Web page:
• Study finds dementia care costs among highest of all diseases; comparable to cancer, heart disease. "The costs of caring for people with dementia in the U.S. are comparable to — if not greater than — those for heart disease and cancer, according to new estimates by researchers at the University of Michigan Health System and nonprofit RAND Corporation. Annual healthcare costs tied to dementia, including both formal and unpaid care, reach $159-$215 billion — rivaling the most costly major diseases — according to the findings that appear in The New England Journal of Medicine." (May 2013; leaving this site)

  • Why retire later? U-M experts show how to encourage longer careers. What if every U.S. worker got an automatic 10 percent pay raise at age 55? According to a new University of Michigan study, most people would work quite a bit longer to enjoy the extra income before they retired. By eliminating social security payroll taxes starting when workers are 55-years old, the study shows that take-home pay would jump by 10.6 percent and they would work 1.5 years longer on average, paying more income taxes and helping to reduce the Federal deficit. (September 2012; leaving this site)

  • U-M Health and Retirement Study adds genetic data to NIH database. The University of Michigan Health and Retirement Study, a 20-year nationwide survey of the health, economic and social status of older Americans conducted by the U-M Institute for Social Research, has added genetic information from 12,500 consenting participants to the online genetics database of the National Institutes of Health. The genetic data was posted on March 27, 2012 to dbGAP, the database of Genotypes and Phenotypes, an online genetic database developed by the NIH. (March 2012; leaving this site)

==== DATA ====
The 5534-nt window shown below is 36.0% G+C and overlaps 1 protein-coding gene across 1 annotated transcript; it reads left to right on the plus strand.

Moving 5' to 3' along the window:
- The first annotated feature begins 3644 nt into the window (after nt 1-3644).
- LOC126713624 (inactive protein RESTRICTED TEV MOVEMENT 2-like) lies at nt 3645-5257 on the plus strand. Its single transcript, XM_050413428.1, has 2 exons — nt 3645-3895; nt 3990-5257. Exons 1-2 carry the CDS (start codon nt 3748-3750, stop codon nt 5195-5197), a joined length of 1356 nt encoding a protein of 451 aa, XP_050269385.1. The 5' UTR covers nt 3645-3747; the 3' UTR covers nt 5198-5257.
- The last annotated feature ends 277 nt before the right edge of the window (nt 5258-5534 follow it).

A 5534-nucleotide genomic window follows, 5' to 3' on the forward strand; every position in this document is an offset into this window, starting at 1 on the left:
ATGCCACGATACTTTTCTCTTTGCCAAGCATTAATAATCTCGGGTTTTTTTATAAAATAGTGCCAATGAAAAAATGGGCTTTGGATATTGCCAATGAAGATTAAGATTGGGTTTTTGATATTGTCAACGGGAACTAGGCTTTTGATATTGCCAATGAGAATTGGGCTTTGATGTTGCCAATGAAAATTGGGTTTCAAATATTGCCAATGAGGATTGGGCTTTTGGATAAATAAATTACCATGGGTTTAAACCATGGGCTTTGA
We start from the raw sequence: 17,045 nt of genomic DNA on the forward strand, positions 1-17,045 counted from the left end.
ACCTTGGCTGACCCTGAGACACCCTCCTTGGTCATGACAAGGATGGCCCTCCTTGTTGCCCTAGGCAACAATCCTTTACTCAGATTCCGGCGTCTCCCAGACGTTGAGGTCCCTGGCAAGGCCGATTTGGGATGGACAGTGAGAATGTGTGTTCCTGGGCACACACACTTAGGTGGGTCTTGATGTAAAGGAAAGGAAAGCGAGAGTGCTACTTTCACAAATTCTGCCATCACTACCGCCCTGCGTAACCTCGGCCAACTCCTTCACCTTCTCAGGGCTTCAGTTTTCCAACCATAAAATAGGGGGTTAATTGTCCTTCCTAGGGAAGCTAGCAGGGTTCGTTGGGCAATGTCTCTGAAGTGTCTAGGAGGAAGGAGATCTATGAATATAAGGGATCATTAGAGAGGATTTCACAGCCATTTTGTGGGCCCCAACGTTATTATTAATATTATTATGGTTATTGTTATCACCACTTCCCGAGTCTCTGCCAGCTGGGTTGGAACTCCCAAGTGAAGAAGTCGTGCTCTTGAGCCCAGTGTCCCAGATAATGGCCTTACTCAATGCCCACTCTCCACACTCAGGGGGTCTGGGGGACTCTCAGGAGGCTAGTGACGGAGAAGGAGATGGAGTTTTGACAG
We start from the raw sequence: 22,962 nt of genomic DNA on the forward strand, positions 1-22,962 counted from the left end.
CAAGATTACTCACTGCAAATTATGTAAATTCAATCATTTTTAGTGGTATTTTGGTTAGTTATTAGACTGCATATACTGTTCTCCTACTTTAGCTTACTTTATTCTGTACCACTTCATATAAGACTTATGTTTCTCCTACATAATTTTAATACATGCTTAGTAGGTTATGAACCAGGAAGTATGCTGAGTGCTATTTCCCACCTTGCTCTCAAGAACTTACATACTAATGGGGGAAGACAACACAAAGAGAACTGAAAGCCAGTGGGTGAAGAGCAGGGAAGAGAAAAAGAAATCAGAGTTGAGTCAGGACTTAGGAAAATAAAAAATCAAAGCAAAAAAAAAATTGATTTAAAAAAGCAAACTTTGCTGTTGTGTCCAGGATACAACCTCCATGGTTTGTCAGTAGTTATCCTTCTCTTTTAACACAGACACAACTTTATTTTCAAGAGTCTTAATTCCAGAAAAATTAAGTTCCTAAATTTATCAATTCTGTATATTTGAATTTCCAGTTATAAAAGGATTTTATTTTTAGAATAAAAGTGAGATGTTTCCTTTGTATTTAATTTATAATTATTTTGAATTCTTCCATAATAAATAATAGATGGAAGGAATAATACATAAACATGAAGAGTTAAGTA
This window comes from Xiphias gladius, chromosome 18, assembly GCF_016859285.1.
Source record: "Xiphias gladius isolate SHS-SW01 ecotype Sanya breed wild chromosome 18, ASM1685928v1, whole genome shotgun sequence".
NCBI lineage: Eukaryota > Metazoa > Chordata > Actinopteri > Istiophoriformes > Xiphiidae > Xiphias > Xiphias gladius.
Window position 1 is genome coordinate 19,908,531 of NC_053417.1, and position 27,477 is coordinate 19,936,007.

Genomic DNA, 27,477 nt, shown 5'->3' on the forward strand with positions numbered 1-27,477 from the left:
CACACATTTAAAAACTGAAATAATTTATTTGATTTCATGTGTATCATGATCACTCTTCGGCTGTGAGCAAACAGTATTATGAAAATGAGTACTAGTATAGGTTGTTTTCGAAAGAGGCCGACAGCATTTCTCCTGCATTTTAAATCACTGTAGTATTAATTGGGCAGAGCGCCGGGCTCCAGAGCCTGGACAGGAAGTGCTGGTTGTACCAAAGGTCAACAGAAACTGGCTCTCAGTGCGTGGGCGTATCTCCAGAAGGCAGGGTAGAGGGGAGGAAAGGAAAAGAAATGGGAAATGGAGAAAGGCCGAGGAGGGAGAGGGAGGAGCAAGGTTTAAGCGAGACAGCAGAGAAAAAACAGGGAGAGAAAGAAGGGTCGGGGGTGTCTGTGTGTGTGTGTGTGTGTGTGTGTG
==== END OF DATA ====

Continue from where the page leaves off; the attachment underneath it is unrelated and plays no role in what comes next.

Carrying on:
• Easing out of work: Scientists practice that which most Americans want: When Bob Willis thought about retiring, he knew just how he wanted to do it: Slowly — or maybe never. (June 2007; leaving this site)

  • Early retirement: Is it better to spend it at work or at play?: More than one of every five Americans age 62 and older who expected to retire early are still working, according to a new analysis of the prevalence of unanticipated work in retirement and its consequences for the well-being of older adults. (August 2006; leaving this site)

  • NIH renews $70 million ISR Health and Retirement Study: The award from the National Institute on Aging (NIA), part of the National Institutes of Health (NIH), is the largest single research award in U-M history. (June 2006; leaving this site)

  • A hidden cost of depression: A new study reveals that depression among senior citizens carries a huge unrecognized cost: many extra hours of unpaid help with everyday activities, delivered by the depressed seniors’ spouses, adult children and friends. (May 2005)

  • Disabled at work: About one-third of all disabled people in their 50s — and half of all disabled men — became disabled because of their jobs, a new study shows. (April 2005)

  • Early retirement offers: U-M study shows how common they are, and the impact they have on employment of older workers. (May 2002)

  • Costs of family caregiving for elderly with cancer are significant, often forgotten; Costs will continue to increase as elderly population doubles in next 30 years. (June 2001)

  • Costs of caring for elders with dementia: Extra $18 billion a year in time spent by family and friends. (November 2001)

  • Improving memory among older Americans: (February 2001)

  • Older Americans who live with their children get more Medicare-paid help than peers who are just as disabled but live alone. (February 2001)

  • Disabled elderly women receive less home care than men: Elderly women more likely to provide care for husbands, more likely to receive care from children. (December 2000)

  • Economic penalty of extra pounds: U-M study identifies the cost of obesity to middle-aged women. (November 2000)

Sources: University of Michigan News and Information Services; University of Michigan Health System, Department of Public Relations and Marketing Communications.